Sunday, May 24, 2015

the men of Nineveh

The Queen of the South will rise at the judgment with the people of this generation and condemn them, for she came from the ends of the earth to listen to Solomon’s wisdom; and now something greater than Solomon is here. The men of Nineveh will stand up at the judgment with this generation and condemn it, for they repented at the preaching of Jonah; and now something greater than Jonah is here. (Luke 11:31-32 NIV)

Since we've just finished a long detour through Jonah, we will look at verse 32 first and come back to the Queen of the South tomorrow.  

When Jonah arrived in Nineveh, looking considerably disheveled, he walked through the streets proclaiming an eight word sermon. ("Forty more days and Nineveh will be overthrown.") Of the 120,000 people in Nineveh, 100% of them repented in sackcloth and with fasting. The king issued a decree that "everyone call urgently on God... give up their evil ways and their violence."

As I read the words of the king's decree, I am speechless. The king of Nineveh demanded that the citizens fast and repent. It was not optional. He meant business and he led the way by his own example. When the king repented in sackcloth and with fasting, the citizens did, too.

It seems impossible for this to happen in any city, any country. It is especially incredible because the people of Nineveh were fierce Assyrians who had considerable evil ways and violence from which they needed to repent. They had as much sin as... well, as us. They were as sinful and far from God as our country. They were as disinterested in righteousness as we in America seem to be. 

One day, the people were living in their sin and embracing the evil to which they were accustomed. The next day, Jonah, the rebellious prodigal, walked through the city with his tiny little sermon. The Spirit of God descended on hearts throughout the city. Repentance fell. Hearts changed. Evil fled.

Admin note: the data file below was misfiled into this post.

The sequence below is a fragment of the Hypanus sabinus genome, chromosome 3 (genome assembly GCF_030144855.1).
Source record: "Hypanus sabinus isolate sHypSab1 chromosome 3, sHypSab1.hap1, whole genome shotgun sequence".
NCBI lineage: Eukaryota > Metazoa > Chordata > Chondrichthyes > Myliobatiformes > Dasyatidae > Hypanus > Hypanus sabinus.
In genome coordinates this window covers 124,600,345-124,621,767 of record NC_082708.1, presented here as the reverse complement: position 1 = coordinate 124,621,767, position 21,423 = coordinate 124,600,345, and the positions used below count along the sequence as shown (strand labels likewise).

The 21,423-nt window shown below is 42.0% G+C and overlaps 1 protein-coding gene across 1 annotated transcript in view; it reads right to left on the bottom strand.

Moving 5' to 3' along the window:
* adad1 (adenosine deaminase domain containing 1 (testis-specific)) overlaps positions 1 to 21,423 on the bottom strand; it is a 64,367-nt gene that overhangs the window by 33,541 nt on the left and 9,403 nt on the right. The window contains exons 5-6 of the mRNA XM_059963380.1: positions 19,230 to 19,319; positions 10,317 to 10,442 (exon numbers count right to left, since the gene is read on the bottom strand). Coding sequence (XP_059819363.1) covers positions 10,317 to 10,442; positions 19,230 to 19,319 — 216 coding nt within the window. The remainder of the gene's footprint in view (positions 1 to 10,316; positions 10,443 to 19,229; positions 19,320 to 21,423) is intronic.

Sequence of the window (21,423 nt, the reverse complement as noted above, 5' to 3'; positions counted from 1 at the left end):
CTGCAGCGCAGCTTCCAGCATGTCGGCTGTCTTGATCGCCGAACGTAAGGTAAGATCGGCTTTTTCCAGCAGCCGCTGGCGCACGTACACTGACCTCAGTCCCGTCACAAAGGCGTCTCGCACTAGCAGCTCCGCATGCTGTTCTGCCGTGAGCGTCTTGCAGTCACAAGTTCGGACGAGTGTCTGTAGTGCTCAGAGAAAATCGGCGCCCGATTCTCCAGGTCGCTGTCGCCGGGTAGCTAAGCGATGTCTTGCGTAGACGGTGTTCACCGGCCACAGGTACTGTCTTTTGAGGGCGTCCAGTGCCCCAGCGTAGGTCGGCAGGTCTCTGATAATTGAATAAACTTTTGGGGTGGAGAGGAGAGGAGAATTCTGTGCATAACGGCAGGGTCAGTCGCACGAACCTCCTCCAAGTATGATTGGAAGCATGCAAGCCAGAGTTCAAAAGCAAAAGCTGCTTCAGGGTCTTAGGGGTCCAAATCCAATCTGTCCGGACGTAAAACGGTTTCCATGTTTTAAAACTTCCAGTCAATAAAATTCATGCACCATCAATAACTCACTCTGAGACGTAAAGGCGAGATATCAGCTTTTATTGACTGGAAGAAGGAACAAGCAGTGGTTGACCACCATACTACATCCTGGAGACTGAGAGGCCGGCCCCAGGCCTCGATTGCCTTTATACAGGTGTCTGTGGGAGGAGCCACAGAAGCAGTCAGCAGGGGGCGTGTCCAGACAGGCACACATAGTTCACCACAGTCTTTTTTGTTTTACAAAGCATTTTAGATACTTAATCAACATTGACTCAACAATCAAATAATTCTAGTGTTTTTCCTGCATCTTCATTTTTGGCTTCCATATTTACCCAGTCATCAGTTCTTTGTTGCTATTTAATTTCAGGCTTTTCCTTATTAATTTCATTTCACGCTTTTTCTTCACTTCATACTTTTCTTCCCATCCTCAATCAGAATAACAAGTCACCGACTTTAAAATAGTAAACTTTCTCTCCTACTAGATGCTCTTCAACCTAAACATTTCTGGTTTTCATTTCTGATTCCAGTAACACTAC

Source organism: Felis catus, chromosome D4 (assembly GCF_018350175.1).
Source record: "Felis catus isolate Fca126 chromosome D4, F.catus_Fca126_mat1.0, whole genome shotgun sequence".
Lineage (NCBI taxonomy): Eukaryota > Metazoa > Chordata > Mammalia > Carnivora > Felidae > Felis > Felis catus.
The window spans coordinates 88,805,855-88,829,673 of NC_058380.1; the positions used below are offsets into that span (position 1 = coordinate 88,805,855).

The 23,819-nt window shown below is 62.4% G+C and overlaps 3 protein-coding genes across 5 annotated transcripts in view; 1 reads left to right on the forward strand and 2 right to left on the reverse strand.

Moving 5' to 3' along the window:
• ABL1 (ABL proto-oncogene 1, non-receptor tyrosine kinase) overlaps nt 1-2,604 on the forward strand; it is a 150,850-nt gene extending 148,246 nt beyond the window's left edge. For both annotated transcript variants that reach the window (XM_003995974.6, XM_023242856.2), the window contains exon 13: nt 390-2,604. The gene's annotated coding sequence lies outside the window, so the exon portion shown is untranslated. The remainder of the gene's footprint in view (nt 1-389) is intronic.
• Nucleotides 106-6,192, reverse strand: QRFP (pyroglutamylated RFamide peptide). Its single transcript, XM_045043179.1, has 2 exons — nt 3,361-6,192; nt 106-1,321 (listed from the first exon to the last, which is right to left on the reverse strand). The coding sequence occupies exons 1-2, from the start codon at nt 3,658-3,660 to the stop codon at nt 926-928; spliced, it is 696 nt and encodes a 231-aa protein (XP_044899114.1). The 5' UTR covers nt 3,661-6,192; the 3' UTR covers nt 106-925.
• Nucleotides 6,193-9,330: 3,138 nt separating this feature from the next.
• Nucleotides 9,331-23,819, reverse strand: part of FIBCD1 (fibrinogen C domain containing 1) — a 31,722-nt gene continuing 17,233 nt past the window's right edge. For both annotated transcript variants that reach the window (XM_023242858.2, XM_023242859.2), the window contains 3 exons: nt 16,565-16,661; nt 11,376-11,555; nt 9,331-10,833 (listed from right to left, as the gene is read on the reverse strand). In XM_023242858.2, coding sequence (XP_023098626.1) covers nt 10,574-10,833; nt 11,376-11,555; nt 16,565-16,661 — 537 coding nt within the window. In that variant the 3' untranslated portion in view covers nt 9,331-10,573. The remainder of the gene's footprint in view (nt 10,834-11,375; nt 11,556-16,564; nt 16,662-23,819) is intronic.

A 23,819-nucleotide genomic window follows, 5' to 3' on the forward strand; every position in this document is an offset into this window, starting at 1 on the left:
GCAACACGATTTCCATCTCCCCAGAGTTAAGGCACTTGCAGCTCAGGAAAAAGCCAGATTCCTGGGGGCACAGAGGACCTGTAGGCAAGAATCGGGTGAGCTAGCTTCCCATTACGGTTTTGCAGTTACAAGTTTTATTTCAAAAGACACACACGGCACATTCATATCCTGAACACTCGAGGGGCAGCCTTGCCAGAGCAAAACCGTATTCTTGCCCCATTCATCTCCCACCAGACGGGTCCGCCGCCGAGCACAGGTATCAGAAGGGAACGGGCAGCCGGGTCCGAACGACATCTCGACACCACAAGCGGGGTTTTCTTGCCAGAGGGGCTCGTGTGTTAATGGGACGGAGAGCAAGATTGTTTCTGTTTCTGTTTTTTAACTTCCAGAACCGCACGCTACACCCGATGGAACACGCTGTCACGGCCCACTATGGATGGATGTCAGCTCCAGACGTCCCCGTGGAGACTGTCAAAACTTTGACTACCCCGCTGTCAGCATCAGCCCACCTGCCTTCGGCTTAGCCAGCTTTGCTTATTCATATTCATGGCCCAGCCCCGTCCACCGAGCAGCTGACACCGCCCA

It happened in Nineveh, and it could happen here. Pray that it will.

 Jesus said that the men of Nineveh would rise up and condemn us at the judgment because of our failure to repent. They repented when Jonah (one of the least likely of God's prophets) spoke a few words from God. It wasn't eloquent preaching, and it wasn't flashy or fancy. The Spirit moved and Nineveh repented. The people of Jesus' day had God Himself, much greater than Jonah, yet they refused to repent. We, the people of modern times, have the Holy Spirit present with us, yet we, too, refuse to repent. 

When judgment comes, the men of Nineveh will condemn us before the throne of God for our failure to heed the word of God despite such amazing opportunities to come to Him. There will be a Judgment Day and everyone will answer for how we responded to the Word of God. Having spent our lives "playing church" will not be acceptable. Jesus called us to radical obedience, the kind that causes us to give up the pleasures of the flesh, deny ourselves, and serve Him. 

Discipleship is not optional for a believer. Discipleship is not optional for Christians. 

You might notice that I separated those two terms. The term "Christian" was originally used to describe believers who were such faithful disciples of Christ that those around them considered them "little Christs". In this country, the term has come to mean "someone who attends church regularly". It's a tragedy, because the loss of meaning indicates our loss of understanding. Being a Christian is supposed to mean we are disciples of Christ. If we expect to live in eternity with Christ, who has gone to prepare a place for us, we need to understand that He expects us to follow Him until He returns. 

Discipleship is not following from the back of the pack. Discipleship involves careful Bible study, diligent application of truth to our lives, willing hearts and hands that serve. Will we fail sometimes? Of course. We don't live our lives in failure, though. We are to rely on the Holy Spirit to lead us and correct us. Our goal is to be like Christ.

One day, we will be held accountable for our response to Christ. If the men of Nineveh looked at my life, what would they see? How would they view my response to God? How would they view your response to Christ? Are you a disciple or just one in the crowd? 

Eight words from God changed a city and the lives of 120,000 people. Pray that the decree of the king, "call urgently on God and turn from evil", will be the cry of our hearts today. May the Spirit move in us like He did in Nineveh so long ago.